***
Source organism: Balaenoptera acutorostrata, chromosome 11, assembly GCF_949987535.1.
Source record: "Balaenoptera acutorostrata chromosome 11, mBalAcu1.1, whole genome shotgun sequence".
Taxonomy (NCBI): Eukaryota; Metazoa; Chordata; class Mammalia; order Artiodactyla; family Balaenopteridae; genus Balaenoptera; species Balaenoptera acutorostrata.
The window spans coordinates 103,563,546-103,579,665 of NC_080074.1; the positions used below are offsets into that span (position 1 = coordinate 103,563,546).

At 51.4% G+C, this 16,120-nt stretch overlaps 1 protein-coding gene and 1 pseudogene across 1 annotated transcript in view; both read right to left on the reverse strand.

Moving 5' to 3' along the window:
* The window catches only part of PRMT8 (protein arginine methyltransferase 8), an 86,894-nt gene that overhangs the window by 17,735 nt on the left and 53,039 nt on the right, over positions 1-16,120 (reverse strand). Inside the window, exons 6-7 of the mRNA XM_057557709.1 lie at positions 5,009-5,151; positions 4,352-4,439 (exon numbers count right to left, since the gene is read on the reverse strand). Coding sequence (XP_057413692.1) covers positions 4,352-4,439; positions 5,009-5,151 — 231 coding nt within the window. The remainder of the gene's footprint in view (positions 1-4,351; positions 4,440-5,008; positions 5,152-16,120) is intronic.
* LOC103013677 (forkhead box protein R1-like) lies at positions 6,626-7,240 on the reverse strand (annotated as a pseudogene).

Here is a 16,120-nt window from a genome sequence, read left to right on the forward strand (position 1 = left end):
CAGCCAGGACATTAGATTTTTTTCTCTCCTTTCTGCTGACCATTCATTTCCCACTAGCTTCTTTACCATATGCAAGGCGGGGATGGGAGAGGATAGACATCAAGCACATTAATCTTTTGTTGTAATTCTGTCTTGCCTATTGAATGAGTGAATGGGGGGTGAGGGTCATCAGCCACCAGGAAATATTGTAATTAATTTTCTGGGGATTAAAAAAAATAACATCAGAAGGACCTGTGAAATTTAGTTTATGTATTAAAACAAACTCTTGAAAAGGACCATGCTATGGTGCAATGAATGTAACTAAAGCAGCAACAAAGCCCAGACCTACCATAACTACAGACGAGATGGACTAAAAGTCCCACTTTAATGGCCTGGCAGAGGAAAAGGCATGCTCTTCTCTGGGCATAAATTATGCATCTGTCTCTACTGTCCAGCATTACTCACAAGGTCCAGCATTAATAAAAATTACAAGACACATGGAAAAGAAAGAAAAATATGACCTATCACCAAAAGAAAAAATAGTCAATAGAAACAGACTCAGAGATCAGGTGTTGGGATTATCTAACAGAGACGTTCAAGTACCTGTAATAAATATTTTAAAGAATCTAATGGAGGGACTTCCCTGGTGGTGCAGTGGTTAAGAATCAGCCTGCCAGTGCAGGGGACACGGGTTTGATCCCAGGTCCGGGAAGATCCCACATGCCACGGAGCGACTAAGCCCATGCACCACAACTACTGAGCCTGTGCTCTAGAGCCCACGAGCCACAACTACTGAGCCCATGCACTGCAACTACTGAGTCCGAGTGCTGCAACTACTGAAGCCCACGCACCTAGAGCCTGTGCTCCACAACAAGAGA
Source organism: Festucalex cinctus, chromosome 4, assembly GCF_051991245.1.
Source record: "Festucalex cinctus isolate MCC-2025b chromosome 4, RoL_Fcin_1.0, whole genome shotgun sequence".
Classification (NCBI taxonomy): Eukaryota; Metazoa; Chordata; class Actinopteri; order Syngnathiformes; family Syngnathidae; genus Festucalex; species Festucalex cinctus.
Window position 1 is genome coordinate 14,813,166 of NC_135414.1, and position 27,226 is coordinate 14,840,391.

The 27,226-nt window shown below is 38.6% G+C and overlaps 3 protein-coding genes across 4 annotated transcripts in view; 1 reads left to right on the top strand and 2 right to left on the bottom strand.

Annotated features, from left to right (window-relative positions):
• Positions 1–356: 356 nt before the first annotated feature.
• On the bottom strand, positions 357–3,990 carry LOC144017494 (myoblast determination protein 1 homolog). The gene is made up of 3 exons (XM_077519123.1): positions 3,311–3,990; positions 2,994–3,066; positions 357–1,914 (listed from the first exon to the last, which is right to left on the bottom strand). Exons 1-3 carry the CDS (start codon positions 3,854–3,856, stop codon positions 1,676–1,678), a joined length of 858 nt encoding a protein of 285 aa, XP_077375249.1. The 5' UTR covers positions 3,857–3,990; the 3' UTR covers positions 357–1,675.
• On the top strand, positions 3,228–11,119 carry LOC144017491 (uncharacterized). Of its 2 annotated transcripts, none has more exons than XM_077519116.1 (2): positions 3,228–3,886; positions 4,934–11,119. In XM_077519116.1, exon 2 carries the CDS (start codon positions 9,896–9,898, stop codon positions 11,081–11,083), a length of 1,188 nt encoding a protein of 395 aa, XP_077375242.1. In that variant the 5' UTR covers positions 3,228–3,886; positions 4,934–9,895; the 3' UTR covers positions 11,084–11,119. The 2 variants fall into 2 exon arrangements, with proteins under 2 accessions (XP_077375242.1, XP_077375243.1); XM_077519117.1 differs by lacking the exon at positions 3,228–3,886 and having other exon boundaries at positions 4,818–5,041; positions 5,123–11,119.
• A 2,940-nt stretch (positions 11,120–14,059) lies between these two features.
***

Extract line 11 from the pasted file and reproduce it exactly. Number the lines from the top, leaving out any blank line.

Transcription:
Source organism: Festucalex cinctus, chromosome 4, assembly GCF_051991245.1.